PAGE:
Over the last couple years of researching and studying what’s on the hearts and minds of Millennials when it comes to their faith experience and what they’re looking for from church, three themes stand out.
I think these foundations of Millennial faith are an exciting tie to the core of our faith for centuries past, and also point to some new(er) horizons to explore.
1. Resilience in the Gospel
2. Rootedness in Family and Community
3. Relationship between Faith and Work
Here’s the first one:
Resilience in the Gospel
Leading Southern Baptist ethicist Russell Moore said something once that has really stuck with me: Millennials are often more theologically rooted than their parents, who tended to be politically rooted in living out their faith. Here's his explanation:
"On the whole, though, I find the millennial generation's grasp of Gospel Christianity far better than what we've seen in a long time…They tend to be better at articulating a Christian vision of life, because they've had to do so all their lives, never able to count on a pseudo-Christian culture to do pre-evangelism for them."
For all the fear of post-Christian postmodernity, if it’s shaping a generation that has to defend and embrace what they believe and why, is this not something we can get excited about?
Barna research on practicing Christians and the Bible is similarly enlightening. Here’s how they summarize recent findings:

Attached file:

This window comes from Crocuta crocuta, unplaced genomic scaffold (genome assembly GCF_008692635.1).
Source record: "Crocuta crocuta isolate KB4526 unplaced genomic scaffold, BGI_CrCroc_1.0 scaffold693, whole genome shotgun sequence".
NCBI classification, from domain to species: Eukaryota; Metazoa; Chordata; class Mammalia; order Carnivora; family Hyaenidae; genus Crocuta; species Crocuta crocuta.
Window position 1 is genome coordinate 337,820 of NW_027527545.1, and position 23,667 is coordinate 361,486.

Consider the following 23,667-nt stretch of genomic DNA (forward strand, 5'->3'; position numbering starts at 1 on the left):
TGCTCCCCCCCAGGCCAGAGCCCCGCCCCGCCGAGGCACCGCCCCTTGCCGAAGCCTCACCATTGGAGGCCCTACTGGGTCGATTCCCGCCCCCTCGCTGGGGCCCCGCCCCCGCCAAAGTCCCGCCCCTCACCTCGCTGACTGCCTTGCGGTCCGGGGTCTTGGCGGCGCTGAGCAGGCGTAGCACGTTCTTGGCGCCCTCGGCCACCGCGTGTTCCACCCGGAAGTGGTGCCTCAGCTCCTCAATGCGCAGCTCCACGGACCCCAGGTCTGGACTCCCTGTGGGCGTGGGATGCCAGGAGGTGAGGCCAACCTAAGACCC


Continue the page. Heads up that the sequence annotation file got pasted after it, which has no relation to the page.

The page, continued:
“Active young Christians are holding true to historical and orthodox views on the Bible. In many ways, their commitment to the Bible stands in stark contrast to typical stereotypes of younger Christians.”
It would be blind, of course, to ignore the fact that many Millennials haven’t had the Biblical and theological training in church they would like. I was talking to a church leader the other day who was discouraged with the Biblical illiteracy of some of this generation. There’s work to be done.
But that shouldn’t take away from what appears to be an instinctive desire for a whole-Gospel approach to life, and a search for the full breadth of our faith. One way we can see this is in a potential shift in music, characterized for example by this collaboration between Fuller Seminary, Eugene Peterson, and Bono encouraging a less white-washed approach- not just a celebration of our faith in what we sing corporately, but also recognition of the discouragement, fears, and confessions of our humanity (think David in the Psalms).
P.S. Reading through hymnals I find this balance a historical one, and really refreshing.
The other two pieces are on their way throughout the next few days – stay tuned!
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